Summaryp. 339
For Practicep. 340
Reliabilityp. 341
Methods of Estimating Reliabilityp. 341
Test-Retest or Stabilityp. 341
Alternate Forms or Equivalencep. 343
Internal Consistencyp. 343
Interpreting Reliability Coefficientsp. 346
Summaryp. 349
For Practicep. 350
Error-What Is It?p. 351
The Standard Error of Measurementp. 353
Using the Standard Error of Measurementp. 354
More Applicationsp. 357
Standard Deviation or Standard Error of Measurement?p. 359
Why All the Fuss About Error?p. 360
Error Within Test-Takersp. 360
Error Within the Testp. 360
Error in Test Administrationp. 361
Error in Scoringp. 361
Sources of Error Influencing Various Reliability Coefficientsp. 362
Test-Retestp. 362
Alternate Formsp. 362
Internal Consistencyp. 363
Band Interpretationp. 364
Steps: Band Interpretationp. 365
A Final Wordp. 369
Summaryp. 369
For Practicep. 371
Standardized Testsp. 372
What Is a Standardized Test?p. 373
Do Test Stimuli, Administration, and Scoring Have to Be Standardized?p. 374
Standardized Testing: Effects of Accommodations and Alternative Assessmentsp. 374
Uses of Standardized Achievement Testsp. 376
Will Performance and Portfolio Assessment Make Standardized Tests Obsolete?p. 377
Administering Standardized Testsp. 377
Types of Scores Offered for Standardized Achievement Testsp. 379
Grade Equivalentsp. 379
Age Equivalentsp. 380
Percentile Ranksp. 381
Standard Scoresp. 382
Interpreting Standardized Tests: Test and Student Factorsp. 384
Test-Related Factorsp. 384
Student-Related Factorsp. 390
Aptitude-Achievement Discrepanciesp. 395
Interpreting Standardized Tests: Parent-Teacher Conferences and Educational Decision Makingp. 398
An Example: Pressure to Change an Educational Placementp. 399
A Second Example: Pressure from the Opposite Directionp. 404
Interpreting Standardized Tests: Score Reports from Publishersp. 407
The Press-On Labelp. 407
A Criterion-Referenced Skills Analysis or Mastery Reportp. 408
An Individual Performance Profilep. 412
Other Publisher Reports and Servicesp. 412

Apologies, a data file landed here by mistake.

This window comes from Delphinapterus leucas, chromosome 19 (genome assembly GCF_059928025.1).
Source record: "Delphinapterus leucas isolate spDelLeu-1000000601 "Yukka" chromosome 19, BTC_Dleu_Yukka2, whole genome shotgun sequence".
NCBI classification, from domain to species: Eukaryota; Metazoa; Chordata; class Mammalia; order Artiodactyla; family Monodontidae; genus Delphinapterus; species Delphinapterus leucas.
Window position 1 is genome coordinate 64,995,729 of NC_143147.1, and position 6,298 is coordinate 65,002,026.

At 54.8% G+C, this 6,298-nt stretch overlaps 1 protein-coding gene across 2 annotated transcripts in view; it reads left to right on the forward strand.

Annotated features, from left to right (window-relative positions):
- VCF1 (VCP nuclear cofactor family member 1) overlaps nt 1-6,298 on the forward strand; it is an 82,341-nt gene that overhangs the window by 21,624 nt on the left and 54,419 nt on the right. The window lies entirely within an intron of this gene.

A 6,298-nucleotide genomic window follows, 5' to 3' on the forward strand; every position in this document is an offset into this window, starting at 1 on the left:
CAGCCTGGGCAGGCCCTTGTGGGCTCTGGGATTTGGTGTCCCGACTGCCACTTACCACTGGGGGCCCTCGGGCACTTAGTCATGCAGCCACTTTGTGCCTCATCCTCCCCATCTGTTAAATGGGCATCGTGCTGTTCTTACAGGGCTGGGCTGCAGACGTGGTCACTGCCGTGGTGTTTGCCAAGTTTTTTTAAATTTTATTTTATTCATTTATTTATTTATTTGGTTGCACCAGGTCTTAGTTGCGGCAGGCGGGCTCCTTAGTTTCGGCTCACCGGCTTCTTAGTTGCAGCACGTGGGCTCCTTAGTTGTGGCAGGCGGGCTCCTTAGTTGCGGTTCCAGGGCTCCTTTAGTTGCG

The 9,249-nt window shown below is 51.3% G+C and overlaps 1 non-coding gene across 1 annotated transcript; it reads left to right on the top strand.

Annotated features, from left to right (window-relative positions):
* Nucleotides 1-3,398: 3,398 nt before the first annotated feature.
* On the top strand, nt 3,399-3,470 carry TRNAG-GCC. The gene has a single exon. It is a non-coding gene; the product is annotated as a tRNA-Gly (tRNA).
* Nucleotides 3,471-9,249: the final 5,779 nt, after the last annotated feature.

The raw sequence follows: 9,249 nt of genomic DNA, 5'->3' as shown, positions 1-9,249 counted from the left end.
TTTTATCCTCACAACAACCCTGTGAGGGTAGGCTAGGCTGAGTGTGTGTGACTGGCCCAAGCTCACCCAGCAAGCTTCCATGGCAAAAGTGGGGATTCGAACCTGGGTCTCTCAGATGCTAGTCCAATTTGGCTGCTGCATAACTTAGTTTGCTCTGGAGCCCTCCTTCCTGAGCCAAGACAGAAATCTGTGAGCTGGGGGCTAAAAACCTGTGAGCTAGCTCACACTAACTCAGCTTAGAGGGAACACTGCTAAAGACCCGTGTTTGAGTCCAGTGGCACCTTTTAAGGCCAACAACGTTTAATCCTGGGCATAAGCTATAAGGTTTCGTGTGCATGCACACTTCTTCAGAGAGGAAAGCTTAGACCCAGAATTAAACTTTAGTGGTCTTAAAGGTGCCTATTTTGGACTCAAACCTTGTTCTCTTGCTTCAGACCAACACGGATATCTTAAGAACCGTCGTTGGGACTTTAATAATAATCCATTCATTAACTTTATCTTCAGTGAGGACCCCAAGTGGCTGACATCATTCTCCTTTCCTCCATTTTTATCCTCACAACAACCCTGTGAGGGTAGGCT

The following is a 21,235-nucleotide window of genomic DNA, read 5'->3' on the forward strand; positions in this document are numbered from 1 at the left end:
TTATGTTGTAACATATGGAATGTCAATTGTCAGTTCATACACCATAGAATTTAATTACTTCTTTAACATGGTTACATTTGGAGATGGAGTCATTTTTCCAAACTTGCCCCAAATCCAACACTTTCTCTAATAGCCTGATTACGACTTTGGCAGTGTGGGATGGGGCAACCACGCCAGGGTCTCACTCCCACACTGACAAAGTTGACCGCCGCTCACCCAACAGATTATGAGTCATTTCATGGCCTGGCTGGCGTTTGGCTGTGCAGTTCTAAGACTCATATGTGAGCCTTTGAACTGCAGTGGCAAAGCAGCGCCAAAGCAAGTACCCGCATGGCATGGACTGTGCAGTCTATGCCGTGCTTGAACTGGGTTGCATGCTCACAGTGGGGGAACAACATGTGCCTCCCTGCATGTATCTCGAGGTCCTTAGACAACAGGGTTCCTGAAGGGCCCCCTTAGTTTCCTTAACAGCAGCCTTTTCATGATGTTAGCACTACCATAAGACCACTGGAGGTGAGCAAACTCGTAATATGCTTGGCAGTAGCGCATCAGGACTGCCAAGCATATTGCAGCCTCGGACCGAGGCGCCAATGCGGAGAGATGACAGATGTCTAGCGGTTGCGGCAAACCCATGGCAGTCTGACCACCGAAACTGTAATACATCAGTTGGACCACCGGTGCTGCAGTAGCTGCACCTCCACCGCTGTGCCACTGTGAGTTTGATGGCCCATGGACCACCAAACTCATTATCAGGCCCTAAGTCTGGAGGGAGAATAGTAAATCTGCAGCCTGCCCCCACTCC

Summaryp. 413
For Practicep. 415
Types of Standardized Testsp. 417
Standardized Achievement Testsp. 417
Achievement Test Batteries, or Survey Batteriesp. 418
Single-Subject Achievement Testsp. 419
Diagnostic Achievement Aptitude Testsp. 420
Standardized Academic Aptitude Tests 420
The History of Academic Aptitude Testingp. 420
Stability of IQ Scoresp. 421
What Do IQ Tests Predict?p. 422
Individually Administered Academic Aptitude Testsp. 423
Group-Administered Academic Aptitude Testsp. 424
Standardized Personality Assessment Instrumentsp. 425
What Is Personality?p. 425
Objective Personality Testsp. 426
Projective Personality Testsp. 427
Summaryp. 428
For Discussionp. 429
In The Classroom: A Summary Dialoguep. 430
High-Stakes Testing and NCLBp. 435
Response-to-intervention (RTI)p. 436
Criterion-Referenced Versus Norm-Referenced Testsp. 436
New Responsibilities for Teachers Under IDEIAp. 437
Instructional Objectivesp. 437
The Test Blueprintp. 438
Essay Items and the Essay Scoring Guidesp. 438
Reliability, Validity Evidence, and Test Statisticsp. 439
Grades And Marksp. 441
Some Final Thoughtsp. 441
Math Skills Reviewp. 443
Preparing For The Praxis II: Principles Of Learning And Teaching Assessmentp. 450
Determining The Median When There Are Multiple Tied Middle Scoresp. 460
Pearson Product-Moment Correlationp. 462
Statistics And Measurement Textsp. 464
Answers for Practice Questionsp. 465
Suggested Readingsp. 471
Referencesp. 475
Creditsp. 481
Indexp. 483
Table of Contents provided by Ingram. All Rights Reserved.